Eukaryotic organisms utilize microtubule-dependent motors of the kinesin and dynein superfamilies to generate intracellular movement. To identify new genes involved in the regulation of axonal transport in Drosophila melanogaster, we undertook a screen based upon the sluggish larval phenotype of known motor mutants. One of the mutants identified in this screen, roadblock (robl), exhibits diverse defects in intracellular transport including axonal transport and mitosis. These defects include intra-axonal accumulations of cargoes, severe axonal degeneration, and aberrant chromosome segregation. The gene identified by robl encodes a 97-amino acid polypeptide that is 57% identical (70% similar) to the 105-amino acid Chlamydomonas outer arm dynein-associated protein LC7, also reported here. Both robl and LC7 have homology to several other genes from fruit fly, nematode, and mammals, but not Saccharomyces cerevisiae. Furthermore, we demonstrate that members of this family of proteins are associated with both flagellar outer arm dynein and Drosophila and rat brain cytoplasmic dynein. We propose that roadblock/LC7 family members may modulate specific dynein functions.
Changes in cell shape, anchorage and motility are all associated with the dynamic reorganisation of the architectural arrays of actin filaments that make up the actin cytoskeleton. The relative expression of these functionally different actin filament arrays is intimately linked to the pattern of contacts that a cell develops with its extracellular substrate. Cell polarity is acquired by the development of an asymmetric pattern of substrate contacts, effected in a specific, site-directed manner by the delivery of adhesion-site modulators along microtubules.
Microtubules in the cytoplasm of rat Sertoli cell stage VI-VIII testicular seminiferous epithelium were studied morphometrically by electron microscopy. The Sertoli cell microtubules demonstrated axonal features, being largely parallel in orientation and predominantly spaced one to two microtubule diameters apart, suggesting the presence of microtubule-bound spacer molecules. Testis microtubule-associated proteins (MAPs) were isolated by a taxol, salt elution procedure. Testis MAPs promoted microtubule assembly, but to a lesser degree than brain MAPs. High molecular weight MAPs, similar in electrophoretic mobilities to brain MAP-1 and MAP-2, were prominent components of total testis MAPs, though no shared immunoreactivity was detected between testis and brain high molecular weight MAPs using both polyclonal and monoclonal antibodies. Unlike brain high molecular weight MAPs, testis high molecular weight MAPs were not heat stable. Testis MAP composition, studied on postnatal days 5, 10, 15, and 24 and in the adult, changed dramatically during ontogeny. However, the expression of the major testis high molecular weight MAP, called HMW-2, was constitutive and independent of the development of mature germ cells. The Sertoli cell origin of HMW-2 was confirmed by identifying this protein as the major MAP found in an enriched Sertoli cell preparation and in two rat models of testicular injury characterized by germ cell depletion. HMW-2 was selectively released from testis microtubules by ATP and co-purified by sucrose density gradient centrifugation with MAP-1C, a neuronal cytoplasmic dynein. The inhibition of the microtubule-activated ATPase activity of HMW-2 by vanadate and erythro-(2-hydroxy-3-nonyl)adenine and its proteolytic breakdown by vanadate-dependent UV photocleavage confirmed the dynein-like nature of HMW-2. As demonstrated by this study, the neuronal and Sertoli cell cytoskeletons share morphological, structural and functional properties.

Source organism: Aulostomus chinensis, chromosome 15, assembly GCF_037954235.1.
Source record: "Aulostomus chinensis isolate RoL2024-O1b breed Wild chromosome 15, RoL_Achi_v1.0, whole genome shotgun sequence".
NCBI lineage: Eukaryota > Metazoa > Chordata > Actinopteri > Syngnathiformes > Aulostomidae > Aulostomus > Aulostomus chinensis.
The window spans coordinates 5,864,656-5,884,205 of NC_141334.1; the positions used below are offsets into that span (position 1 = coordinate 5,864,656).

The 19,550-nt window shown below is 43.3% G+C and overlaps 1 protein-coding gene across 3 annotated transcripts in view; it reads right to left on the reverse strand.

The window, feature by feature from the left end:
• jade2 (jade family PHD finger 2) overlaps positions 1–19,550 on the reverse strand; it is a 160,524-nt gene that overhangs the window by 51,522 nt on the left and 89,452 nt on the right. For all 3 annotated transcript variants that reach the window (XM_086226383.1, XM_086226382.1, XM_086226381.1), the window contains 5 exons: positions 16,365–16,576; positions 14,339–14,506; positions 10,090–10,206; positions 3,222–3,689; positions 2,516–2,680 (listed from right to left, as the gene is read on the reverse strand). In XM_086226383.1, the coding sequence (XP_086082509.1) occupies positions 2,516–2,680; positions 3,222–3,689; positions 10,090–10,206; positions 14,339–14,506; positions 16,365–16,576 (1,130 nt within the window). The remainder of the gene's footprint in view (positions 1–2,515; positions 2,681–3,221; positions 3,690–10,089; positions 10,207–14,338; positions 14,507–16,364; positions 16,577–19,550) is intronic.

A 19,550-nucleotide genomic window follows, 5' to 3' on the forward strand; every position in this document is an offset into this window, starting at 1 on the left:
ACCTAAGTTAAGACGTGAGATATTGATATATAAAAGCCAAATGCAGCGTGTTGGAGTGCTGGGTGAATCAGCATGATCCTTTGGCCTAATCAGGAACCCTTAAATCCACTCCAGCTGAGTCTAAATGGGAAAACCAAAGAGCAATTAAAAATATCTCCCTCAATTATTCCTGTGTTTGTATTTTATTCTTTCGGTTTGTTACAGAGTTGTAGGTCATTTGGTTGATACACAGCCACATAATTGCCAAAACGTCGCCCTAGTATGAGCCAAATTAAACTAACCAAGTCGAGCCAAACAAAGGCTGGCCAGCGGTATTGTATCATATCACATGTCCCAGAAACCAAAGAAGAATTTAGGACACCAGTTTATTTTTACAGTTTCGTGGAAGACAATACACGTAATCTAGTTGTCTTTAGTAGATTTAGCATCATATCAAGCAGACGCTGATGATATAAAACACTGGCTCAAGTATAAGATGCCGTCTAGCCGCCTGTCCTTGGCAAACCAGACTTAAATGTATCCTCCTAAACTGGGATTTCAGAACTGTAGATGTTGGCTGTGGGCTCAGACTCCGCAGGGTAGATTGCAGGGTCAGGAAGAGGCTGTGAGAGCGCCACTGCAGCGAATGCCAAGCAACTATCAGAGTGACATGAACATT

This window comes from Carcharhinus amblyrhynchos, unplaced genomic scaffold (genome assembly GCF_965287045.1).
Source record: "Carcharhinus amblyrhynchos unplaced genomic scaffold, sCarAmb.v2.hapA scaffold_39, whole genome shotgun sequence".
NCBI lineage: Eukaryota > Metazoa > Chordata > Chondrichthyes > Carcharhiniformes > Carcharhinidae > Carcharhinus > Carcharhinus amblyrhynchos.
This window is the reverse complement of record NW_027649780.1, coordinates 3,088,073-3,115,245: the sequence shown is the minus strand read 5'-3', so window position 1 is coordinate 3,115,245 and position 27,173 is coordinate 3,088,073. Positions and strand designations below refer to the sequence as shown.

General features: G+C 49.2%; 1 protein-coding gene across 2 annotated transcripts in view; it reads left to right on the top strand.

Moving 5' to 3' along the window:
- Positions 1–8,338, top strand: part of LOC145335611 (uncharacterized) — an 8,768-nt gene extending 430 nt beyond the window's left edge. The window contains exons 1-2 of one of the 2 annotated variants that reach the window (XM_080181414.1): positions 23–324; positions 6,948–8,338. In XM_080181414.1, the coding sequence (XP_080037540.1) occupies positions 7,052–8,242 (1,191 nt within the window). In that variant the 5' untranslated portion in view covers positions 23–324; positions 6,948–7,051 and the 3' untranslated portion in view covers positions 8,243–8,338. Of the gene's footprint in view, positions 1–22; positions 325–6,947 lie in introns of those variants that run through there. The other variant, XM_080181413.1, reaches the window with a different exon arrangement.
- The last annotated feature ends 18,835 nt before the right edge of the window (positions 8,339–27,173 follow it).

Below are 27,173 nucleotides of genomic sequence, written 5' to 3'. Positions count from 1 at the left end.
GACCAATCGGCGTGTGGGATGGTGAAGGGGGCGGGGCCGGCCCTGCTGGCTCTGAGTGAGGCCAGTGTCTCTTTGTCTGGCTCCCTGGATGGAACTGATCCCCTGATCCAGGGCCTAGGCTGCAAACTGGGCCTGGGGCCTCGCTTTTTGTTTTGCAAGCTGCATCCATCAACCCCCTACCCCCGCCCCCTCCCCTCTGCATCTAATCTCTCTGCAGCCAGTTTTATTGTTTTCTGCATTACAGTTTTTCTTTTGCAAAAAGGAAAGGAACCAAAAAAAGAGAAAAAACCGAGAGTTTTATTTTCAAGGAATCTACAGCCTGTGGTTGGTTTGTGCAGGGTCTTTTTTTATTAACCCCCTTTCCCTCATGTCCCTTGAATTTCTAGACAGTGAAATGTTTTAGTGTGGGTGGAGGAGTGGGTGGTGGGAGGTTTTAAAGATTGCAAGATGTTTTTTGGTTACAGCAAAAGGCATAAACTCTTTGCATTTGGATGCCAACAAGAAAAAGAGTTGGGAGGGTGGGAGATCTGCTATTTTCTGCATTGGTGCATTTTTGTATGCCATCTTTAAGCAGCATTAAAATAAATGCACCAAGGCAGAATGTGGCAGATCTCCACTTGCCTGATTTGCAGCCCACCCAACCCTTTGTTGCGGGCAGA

The ultrastructure and biochemical characteristics of HMW-2, the Sertoli cell cytoplasmic dynein isolated from rat testes, were analyzed. Electron microscopic studies revealed a two-headed two-stem structure with dimensions very similar to other dyneins. We found that, like other cytoplasmic dyneins, both heads have an approximately spherical shape with a central cavity. Heavy chain analysis suggested the presence of only one type of heavy chain, a finding that was supported by the simple Michaelis-Menten kinetics displayed by the HMW-2-associated ATPase activity. In addition, dissociation of the HMW-2 complex resulted in a single type of dynein subunit sedimenting at 11.8 S. This fraction contained all the polypeptides present in the undissociated HMW-2. Ultrastructurally the HMW-2 subunits were composed of one globular domain with a tail. The simplest interpretation is that HMW-2 is a dimer of nearly identical subunits, each containing one heavy chain, one 90-kDa intermediate chain, and two light chains.